I think the problem is that you’re evaluating the Church several centuries ago in view of the socially acceptable standards of today. When one studies history in college, the professor will at the beginning of the courses say that it’s important to understand historical actions in view of the “social construction of the people’s reality”. That means that what someone said and did 200 years ago, rooted in the social conventions then, is often going to look really politically incorrect if we evaluate it by the standards of today regarding acceptable behavior. The professor will discourage that type of thought because someone sitting in class being outraged every two minutes because the people of 1500 did something “offensive” by today’s standards is not going to learn or understand history very well.
The Church back in the age of discovery was concerned with bringing the Gospel to people who had never heard of it. They thought this was super-important from a standpoint of saving souls. There wasn’t a good understanding of stuff like communicable disease whereby Europeans coming in contact with indigenous peoples might very well give them some disease that would kill off a huge part of the population. On the plus side, the Church representatives, such as missionaries, often ended up preserving a huge body of indigenous peoples’ language and culture through their own journals and translations. The Church representatives in many cases (not all, but many) also had more respect for the human dignity of the people they were interacting with than the other European people who came to colonize for secular reasons of making money.
I think if you really want to learn about this subject, you need to read a number of sources about it (the Wiki article likely cites a number) and if you have very specific questions then ask, but you seem to be coming here asking a very broad question or expecting us to somehow justify hundred years of stuff - some good, some bad, some specific to the time, much of it inevitable in view of past events - and as someone else pointed out your question is simply too broad. Nobody is going to be able to wrap this up for you in the context of one or two posts. I recommend you do some research on your own and think and pray about the issue. God bless.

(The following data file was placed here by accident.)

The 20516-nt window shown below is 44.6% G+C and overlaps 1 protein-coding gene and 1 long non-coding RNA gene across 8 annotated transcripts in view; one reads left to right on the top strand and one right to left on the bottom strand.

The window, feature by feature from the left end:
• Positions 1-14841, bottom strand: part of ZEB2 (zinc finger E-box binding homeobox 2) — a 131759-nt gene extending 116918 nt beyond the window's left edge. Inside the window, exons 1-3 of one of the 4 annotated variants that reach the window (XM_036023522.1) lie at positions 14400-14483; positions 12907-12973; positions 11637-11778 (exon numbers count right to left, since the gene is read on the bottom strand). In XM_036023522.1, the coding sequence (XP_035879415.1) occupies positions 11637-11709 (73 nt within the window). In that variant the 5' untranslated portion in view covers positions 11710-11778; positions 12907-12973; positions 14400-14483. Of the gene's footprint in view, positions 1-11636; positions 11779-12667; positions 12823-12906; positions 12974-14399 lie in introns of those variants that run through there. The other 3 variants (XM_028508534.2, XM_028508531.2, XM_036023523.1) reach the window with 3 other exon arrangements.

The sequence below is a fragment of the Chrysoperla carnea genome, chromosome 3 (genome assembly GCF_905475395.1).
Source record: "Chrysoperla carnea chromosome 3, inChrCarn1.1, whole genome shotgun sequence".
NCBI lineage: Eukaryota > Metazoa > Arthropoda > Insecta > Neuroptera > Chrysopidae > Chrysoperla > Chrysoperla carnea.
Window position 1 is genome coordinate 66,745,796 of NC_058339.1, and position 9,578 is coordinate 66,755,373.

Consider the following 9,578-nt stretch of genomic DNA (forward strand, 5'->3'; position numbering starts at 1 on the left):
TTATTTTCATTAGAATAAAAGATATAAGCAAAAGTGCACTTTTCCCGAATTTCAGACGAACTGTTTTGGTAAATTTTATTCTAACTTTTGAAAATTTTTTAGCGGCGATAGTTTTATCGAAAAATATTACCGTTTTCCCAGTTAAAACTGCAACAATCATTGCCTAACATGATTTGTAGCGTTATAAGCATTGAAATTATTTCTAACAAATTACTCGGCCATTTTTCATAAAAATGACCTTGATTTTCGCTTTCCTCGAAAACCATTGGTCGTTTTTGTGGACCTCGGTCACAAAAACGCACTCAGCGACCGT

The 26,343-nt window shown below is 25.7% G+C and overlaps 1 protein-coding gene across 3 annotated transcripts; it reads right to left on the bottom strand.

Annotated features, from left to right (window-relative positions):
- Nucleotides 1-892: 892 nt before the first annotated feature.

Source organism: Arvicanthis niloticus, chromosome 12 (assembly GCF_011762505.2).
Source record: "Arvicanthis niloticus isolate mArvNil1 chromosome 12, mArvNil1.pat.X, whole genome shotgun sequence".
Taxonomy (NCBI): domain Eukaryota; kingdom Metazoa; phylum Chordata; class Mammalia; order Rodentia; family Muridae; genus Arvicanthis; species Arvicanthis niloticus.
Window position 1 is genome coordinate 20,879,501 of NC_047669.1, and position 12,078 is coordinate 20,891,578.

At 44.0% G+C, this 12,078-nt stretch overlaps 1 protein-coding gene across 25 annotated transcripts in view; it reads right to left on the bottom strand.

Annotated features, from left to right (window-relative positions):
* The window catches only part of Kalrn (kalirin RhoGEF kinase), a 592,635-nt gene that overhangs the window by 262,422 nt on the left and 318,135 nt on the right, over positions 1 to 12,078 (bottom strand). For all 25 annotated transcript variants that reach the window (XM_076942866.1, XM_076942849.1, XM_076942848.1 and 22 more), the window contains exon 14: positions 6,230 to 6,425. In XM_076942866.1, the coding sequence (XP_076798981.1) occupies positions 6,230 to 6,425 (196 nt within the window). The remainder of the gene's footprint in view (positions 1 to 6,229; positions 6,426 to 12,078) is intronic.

no I don’t want to think of past history in the context of today, that’s why I’m asking. I’m trying to find sources but a lot of it is really biased. did the pope not authorize the secular reasons as well?
I’m sure you’ll have an exception in mind.
It’s impossible if the colonized population fights the colonizing force (practically this may seem inevitable, but principally it is not). Again, the question asked by OP is whether the act of colonization is sinful. Any missionary that leaves his land to establish Catholicism in another land is, effectively speaking, colonizing and replacing their culture.
Colonization or annexation is not (intrinsically) an act of war (I’ve never seen any Catholic resources say so either).